Crown Relocations

Expat Advice: Culture Shock in Corfu, Greece

What is the name of the city or town that you are reporting on?


Did you receive any cross-cultural training for your move abroad? If yes, was it before or after the move?

No, only my own research, as limited as it was.

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If they speak another language in your new country, do you speak the language? If yes, did you learn the language before you moved or while abroad? If no, are you planning to learn the language?

Yes, I speak the language. I made a real effort to pick up the local expressions and a lot of vocabulary to help me ask for things. I have taught myself to use a joint keyboard and now touch type in Greek.

Were you worried or concerned about culture shock before you moved abroad?

I didn't really think about it.

How significant was the culture shock you experienced when you moved abroad?

Quite significant really, it took me a while to adjust to the differences.

Expats often talk about going through the "stages of culture shock." Examples include the honeymoon phase, the irritation-to-anger stage, the rejection of the culture stage, and the cultural adjustment phase. Do you feel like you went through these or any other stages as you settled into the new culture?

I didn't go through those stages, I seemed to find ones that were personal to me and my circumstances.

What, if any, were some of the changes you noticed in yourself that might have been caused by culture shock? These might include things such as anger, depression, anxiety, increased eating or drinking, frustration, homesickness, etc.

My husband found it hard to adjust to some things in the beginning and it made it harder for me to adjust for a while. It stressed me out.

Then, I realised I could help him adjust by helping with the language and bureaucracy he had to deal with, sometimes dealing with it on my own. It just made me more determined to learn how to do things the Greek way.

What are some things you appreciate most about the new culture?

I love the close family atmosphere and the way Greeks make wonderful friends if you treat them with respect and love.

What are the most challenging aspects of the new culture?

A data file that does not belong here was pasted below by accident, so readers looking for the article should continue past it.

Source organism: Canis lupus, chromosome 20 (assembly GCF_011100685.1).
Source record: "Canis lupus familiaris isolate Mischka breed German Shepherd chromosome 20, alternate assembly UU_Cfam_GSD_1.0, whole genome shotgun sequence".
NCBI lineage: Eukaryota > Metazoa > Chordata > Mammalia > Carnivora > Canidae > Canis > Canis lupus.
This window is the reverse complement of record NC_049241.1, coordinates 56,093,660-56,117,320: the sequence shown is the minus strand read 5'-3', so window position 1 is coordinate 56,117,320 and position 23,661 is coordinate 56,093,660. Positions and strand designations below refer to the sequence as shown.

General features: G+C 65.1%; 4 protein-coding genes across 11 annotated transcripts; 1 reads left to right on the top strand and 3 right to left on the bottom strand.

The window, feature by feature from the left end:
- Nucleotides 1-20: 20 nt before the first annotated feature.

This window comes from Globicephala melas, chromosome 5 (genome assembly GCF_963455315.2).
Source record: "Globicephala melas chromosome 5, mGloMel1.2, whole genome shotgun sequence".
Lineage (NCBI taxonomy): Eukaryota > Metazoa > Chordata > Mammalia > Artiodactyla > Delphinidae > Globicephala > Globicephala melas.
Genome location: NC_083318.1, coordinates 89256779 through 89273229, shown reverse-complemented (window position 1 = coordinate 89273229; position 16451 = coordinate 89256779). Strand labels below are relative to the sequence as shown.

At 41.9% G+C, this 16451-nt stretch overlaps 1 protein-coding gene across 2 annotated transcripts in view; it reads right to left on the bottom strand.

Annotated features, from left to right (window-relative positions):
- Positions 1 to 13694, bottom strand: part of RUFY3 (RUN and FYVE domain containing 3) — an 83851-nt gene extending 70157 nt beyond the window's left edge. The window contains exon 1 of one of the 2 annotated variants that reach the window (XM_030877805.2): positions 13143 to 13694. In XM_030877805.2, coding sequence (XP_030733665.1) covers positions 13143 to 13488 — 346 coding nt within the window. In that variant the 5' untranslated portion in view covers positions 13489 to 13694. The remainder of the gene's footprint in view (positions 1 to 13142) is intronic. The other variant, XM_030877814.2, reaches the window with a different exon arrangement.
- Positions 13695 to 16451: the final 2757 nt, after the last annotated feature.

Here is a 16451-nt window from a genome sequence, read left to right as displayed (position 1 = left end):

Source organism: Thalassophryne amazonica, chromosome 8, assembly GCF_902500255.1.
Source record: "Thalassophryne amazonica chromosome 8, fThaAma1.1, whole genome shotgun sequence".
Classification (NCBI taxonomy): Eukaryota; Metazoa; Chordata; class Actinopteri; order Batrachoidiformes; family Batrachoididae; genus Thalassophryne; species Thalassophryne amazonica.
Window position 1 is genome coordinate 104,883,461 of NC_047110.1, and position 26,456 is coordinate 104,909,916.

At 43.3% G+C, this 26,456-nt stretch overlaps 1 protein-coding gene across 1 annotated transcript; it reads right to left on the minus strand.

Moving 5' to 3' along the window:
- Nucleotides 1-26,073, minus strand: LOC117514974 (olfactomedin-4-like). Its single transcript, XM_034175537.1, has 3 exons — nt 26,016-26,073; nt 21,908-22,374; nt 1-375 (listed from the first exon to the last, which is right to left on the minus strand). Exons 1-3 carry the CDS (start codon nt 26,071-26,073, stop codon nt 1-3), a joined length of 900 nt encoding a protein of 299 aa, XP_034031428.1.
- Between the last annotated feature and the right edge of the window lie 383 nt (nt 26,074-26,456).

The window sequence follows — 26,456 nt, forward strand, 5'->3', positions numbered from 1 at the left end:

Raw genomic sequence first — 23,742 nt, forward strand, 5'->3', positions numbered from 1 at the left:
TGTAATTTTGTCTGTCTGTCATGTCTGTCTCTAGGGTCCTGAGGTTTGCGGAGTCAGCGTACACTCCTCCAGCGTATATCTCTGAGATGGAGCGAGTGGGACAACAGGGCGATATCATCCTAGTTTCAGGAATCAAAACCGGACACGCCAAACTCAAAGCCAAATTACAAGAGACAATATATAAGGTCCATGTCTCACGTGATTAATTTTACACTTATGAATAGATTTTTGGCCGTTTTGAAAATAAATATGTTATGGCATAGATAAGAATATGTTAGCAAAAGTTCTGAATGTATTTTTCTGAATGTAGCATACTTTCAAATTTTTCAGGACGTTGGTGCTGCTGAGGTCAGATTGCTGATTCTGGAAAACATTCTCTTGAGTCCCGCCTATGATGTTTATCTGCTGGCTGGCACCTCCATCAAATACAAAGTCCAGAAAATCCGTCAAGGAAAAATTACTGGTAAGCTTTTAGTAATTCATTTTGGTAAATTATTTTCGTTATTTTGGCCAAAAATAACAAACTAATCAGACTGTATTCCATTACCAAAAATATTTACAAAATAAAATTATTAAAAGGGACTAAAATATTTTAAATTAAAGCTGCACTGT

Getting to grips with red tape and the way things are done here, like paperwork. The way the rules change all the time make it very confusing at times.

Did you "commit" any embarrassing or humorous cultural blunders? If you did and you'd like to share them, please do tell!

I once almost offered someone a Potana instead of a Potiri......stopped myself just in time! Then I realised I did know enough Greek to spot the difference in the words lol

Do you have any advice or thoughts about culture shock you would like to share?

Prepare yourself in advance as much as you can, get documents sorted before you move to Greece, and make sure you know what you are going to do, where you are going to live and how you are going to cope with strange situations before you leave for Greece. Try to learn about the community and culture of the area you will be living in and make contact with groups in advance. It will help you integrate easier.

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Comments about this Report

Dec 15, 2010 11:50

I enjoyed that report. Thank you for the insight.

Sep 6, 2011 11:50

Yes, prepare yourself for strange requests when applying for visas, such as a "good conduct certificate" from your local (USA) police station! But be open to the wonderful experience of immersing yourself in a new culture -- and don't forget to waive down the bus in the countryside! Just standing at the stop and waiting politely will make the driver fly past you, grinning and swirling his komboloi!

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